Possibly the most useless part of it all is the scene of Peter Grant berating security goons backstage when they catch someone selling unauthorized posters.  This has nothing to do with the rest of the show at all, and while the band had every reason to be upset, this profanity-laced money grab pulls down the whole production.  We could have done without the slow-mo dove flights and other interruptions. 

Having said all of that, the improved audio quality alone is reason enough for release of this DVD set.

Audio ***1/2

I highly recommend the DTS of course, the Dolby 5.1 is very good also but softer, and the nuances of Page’s masterful playing come through even better in DTS.  The audio quality overall is magnificent and reminds me of why I bought a 5.1. system to begin with.  “Whole Lotta Love” I swear sounds like a jet engine taking off. 

Video ***

Considering that most of the concert is in minimal light with fog all over the place, there are very few visual artifacts.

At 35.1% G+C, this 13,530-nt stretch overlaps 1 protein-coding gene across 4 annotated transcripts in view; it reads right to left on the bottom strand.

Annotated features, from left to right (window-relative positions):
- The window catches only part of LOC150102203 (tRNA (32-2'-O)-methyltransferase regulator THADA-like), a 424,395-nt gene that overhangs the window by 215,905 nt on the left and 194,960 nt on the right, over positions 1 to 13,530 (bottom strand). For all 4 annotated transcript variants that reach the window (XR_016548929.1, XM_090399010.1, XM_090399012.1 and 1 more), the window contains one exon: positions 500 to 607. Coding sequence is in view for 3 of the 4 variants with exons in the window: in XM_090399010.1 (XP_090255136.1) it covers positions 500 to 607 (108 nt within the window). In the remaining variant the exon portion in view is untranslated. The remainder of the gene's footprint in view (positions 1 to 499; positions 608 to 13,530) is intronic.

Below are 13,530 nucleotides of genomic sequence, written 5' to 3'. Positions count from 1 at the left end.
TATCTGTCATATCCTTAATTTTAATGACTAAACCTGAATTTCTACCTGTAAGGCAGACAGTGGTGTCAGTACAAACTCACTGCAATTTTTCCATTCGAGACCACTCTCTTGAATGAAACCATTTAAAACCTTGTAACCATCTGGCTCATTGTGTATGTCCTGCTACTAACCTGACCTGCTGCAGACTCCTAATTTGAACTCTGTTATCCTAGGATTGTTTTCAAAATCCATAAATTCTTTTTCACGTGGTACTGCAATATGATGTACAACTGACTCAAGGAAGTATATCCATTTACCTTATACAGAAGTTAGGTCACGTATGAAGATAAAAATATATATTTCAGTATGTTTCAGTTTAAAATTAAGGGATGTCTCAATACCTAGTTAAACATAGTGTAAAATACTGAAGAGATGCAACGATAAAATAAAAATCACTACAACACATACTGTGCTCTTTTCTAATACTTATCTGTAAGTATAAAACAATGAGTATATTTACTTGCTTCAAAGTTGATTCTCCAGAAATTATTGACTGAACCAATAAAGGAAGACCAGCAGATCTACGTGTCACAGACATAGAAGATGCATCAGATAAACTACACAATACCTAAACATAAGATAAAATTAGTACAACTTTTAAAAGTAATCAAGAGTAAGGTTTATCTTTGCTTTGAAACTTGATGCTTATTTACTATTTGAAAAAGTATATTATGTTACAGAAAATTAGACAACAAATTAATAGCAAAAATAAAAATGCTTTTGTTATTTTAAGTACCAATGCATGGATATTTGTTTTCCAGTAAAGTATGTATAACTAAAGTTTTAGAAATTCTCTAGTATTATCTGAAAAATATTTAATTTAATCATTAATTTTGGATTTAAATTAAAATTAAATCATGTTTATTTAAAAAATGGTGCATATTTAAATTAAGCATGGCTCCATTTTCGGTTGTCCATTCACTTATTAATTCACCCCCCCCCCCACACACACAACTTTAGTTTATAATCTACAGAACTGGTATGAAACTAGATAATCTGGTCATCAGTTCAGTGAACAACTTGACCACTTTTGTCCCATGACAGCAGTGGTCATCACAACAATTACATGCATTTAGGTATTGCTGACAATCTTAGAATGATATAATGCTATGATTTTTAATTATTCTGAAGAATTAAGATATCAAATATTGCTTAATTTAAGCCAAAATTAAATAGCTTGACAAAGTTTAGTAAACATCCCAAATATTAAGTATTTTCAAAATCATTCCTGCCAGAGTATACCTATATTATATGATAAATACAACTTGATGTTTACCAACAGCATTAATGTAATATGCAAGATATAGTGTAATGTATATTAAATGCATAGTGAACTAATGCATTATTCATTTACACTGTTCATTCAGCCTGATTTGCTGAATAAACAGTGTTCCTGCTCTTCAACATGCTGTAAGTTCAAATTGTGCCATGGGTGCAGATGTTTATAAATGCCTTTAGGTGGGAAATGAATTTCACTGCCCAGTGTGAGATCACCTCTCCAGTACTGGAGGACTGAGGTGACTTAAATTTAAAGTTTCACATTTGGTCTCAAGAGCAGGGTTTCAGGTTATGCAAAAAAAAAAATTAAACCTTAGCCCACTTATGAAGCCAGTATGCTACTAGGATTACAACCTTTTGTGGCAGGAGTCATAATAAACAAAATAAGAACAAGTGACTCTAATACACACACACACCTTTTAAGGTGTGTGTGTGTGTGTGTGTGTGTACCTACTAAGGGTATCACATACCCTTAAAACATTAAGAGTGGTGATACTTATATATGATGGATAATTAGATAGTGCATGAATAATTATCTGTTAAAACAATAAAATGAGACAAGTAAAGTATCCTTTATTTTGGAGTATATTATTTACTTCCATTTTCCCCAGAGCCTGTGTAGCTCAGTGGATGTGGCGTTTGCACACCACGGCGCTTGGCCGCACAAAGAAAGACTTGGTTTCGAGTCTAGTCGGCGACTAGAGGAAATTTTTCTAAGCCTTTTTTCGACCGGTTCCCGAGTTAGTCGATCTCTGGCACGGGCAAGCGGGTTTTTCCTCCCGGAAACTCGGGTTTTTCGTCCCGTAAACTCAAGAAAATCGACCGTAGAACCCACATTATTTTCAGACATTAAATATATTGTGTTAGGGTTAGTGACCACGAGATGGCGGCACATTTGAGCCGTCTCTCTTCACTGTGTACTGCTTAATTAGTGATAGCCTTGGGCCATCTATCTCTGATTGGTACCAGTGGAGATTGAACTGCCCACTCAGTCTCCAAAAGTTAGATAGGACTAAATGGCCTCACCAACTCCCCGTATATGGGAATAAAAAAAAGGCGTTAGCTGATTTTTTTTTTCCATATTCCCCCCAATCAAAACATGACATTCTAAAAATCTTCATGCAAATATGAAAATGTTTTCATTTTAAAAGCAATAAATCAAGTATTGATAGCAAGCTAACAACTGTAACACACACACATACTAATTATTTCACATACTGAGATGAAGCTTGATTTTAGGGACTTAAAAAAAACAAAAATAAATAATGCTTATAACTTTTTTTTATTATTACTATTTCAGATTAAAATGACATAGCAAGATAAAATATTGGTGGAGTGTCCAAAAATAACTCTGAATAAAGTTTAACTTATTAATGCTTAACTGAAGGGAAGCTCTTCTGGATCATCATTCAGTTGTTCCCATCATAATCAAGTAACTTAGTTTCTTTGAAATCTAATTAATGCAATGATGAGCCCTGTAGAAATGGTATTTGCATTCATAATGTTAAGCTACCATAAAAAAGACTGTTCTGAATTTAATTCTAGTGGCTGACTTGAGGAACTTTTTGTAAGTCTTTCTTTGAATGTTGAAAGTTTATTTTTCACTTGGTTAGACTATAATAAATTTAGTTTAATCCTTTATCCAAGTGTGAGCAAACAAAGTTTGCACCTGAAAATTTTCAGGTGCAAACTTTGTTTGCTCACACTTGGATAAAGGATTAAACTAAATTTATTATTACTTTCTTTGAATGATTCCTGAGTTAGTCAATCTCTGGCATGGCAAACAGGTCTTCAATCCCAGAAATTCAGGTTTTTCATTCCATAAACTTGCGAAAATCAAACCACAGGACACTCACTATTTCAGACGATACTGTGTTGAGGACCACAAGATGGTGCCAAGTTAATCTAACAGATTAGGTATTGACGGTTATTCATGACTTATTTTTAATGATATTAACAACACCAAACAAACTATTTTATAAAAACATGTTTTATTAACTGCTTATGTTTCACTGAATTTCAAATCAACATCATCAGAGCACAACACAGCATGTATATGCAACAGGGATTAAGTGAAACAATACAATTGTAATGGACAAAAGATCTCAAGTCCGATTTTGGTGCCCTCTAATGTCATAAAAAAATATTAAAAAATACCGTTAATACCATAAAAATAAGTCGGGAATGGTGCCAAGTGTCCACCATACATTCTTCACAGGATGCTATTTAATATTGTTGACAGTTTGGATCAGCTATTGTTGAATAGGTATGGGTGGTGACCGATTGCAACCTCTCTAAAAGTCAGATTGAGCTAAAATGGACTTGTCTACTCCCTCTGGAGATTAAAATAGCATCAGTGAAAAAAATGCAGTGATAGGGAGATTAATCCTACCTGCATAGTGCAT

Features ***

First we see a newscast from Tampa before and during the 1973 sellout crowd that broke the Beatles 1965 record for the largest crowd ever for any concert in history.

This concert version of “Over the Hills and Far Away” (which our editor plays every time he picks up an acoustic guitar) is finally viewable.  (EDITOR'S NOTE:  Guilty as charged.)  There are also versions of “Celebration Day,” “The Ocean,” and “Misty Mountain Hop.” I am not sure why these were not added to the rest of the film, especially the first and third tunes which look and sound excellent.  I still think “The Ocean” is the original headbanger song, even better than “Whole Lotta Love.”

Next is a brief interview with Peter Grant and Robert Plant as they cruise the river Thames in which they discuss the eccentricities of the film itself, noting that if they are going to be self-indulgent, they might as well try to be innovative as well.  There is a funny trailer which advertises not just the music but also the “mind” of Led Zeppelin, “A journey out of the ordinary and into the fantastic.”  Well golly gee, I just wanted to hear a great band! There is a Cameron Crowe radio “Spotlight” which is just Crowe talking about how great the band was. Full credits roll across the end, including DVD credits, and mentions that the great Eddie Kramer was the original engineer for the concert. 

So the extras are wonderful except that, like the original film itself, great music is broken up by unnecessary things that lessen the overall impact. 

Summary:

They may have been named after the heaviest natural metal and a doomed dirigible but they flew higher than any band before, and have left a unique film which as now restored shows them in their glory.